With parliament now in recess it has been a good opportunity to press ahead with the latest series of village hall meetings I have organised where we have a public question and answer session open to all.
We did one in Mawnan Smith before Christmas and another in Stithians a couple of weeks ago. This Friday I am in Gweek and last Friday I was in Constantine.
The big issue in Constantine at the moment is the proposal for a large solar power farm at Brill on the outskirts of the village. The last government set up a policy to encourage solar panels on roofs and so called "micro-generation". Those installing solar panels are guaranteed a "feed in tariff"- a guaranteed payment per KWh of electrcity put in to the national grid which is above the prevailing market rate. The cost is ultimately absorbed by electricity consumers through slightly higher electrcity bills.
The new government fully supports the idea of encouraging micro-generation. Recently Camborne Church told me that they were investigating the possibility of putting solar panels on their roof which would generate an income to support some of their good work in the community. However, there has been something of a stampede from commercial developers who want to set up field scale solar farms and pick up the subsidy and that is not what was intended by the current policy. Because the current Feed in Tariff is guaranteed for 25 years, the new government has decided to review the rates paid and publish new levels in June which will probably involve paying a lower feed in tariff for field scale projects but leave the incentives for projects like that being considered by Camborne Church the same. It makes sense and will mean that everyone knows where they stand by this June rather than next March as the previous government had intended.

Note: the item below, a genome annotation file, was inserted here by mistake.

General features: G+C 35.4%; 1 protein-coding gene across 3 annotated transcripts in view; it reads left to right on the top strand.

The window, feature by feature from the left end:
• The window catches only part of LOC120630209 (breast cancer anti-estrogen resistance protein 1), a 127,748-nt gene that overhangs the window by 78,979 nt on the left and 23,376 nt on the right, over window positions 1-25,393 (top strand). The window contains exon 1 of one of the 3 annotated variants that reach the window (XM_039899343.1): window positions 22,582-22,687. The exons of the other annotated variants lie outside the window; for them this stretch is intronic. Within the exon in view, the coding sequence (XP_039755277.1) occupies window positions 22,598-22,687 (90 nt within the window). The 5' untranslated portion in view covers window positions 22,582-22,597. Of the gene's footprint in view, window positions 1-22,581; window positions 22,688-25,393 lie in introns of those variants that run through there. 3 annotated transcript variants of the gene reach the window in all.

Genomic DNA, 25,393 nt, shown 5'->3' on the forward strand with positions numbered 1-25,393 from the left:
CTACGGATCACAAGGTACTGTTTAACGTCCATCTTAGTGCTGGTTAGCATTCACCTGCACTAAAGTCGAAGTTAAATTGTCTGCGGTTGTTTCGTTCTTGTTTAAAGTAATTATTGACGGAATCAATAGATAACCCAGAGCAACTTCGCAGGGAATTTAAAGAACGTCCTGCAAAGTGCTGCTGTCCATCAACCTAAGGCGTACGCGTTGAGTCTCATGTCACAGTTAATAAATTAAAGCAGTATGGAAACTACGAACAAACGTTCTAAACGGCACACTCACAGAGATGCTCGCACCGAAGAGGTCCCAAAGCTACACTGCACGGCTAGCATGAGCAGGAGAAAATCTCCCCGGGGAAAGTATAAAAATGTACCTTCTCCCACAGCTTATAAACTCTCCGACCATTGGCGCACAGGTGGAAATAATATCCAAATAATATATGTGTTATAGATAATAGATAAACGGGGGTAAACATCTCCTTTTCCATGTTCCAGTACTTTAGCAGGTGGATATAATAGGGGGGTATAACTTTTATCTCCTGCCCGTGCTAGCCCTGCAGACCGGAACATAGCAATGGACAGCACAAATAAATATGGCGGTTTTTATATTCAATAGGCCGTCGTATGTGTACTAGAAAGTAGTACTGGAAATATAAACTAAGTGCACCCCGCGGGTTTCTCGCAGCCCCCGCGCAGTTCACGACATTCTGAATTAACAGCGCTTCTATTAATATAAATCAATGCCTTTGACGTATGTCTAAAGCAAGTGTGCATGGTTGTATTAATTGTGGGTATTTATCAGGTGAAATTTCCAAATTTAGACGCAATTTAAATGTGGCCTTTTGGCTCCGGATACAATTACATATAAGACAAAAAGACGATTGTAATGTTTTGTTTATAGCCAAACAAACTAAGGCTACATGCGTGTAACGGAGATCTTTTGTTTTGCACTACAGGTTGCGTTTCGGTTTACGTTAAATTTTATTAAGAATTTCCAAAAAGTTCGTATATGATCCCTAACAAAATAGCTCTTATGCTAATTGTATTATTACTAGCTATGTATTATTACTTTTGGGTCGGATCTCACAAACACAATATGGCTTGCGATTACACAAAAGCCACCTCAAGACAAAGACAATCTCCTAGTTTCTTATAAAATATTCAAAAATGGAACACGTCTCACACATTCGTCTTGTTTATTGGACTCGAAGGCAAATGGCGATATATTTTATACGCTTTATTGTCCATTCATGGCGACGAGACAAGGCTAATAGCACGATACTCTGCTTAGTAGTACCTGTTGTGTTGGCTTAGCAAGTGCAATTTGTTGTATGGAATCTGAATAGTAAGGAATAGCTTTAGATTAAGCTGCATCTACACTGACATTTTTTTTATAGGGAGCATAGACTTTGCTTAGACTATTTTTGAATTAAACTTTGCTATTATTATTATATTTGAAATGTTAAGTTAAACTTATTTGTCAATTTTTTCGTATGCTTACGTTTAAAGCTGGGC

The idea of field scale solar farms is new to this country and is causing planners a headache too. I think that it is crucial in such situations to deliver a real benefit to the community if such schemes are to be considered. In some parts of the country, progress has been made with community ownership schemes where local communities who are asked to accept, say, a wind farm or solar farm on their doorstep are given free shares in the company or maybe guaranteed free electricity for the life of the project. We have to stop our planning system being a zero sum game where if the developer wins, the community loses. Such benefits need to be hard financial benefits with immediate impact. At the moment, the guidance from Cornwall planners is that developers should consider offering other "green" commitments like eco buses and the like. I doubt that will cut the mustard. Free electricity might.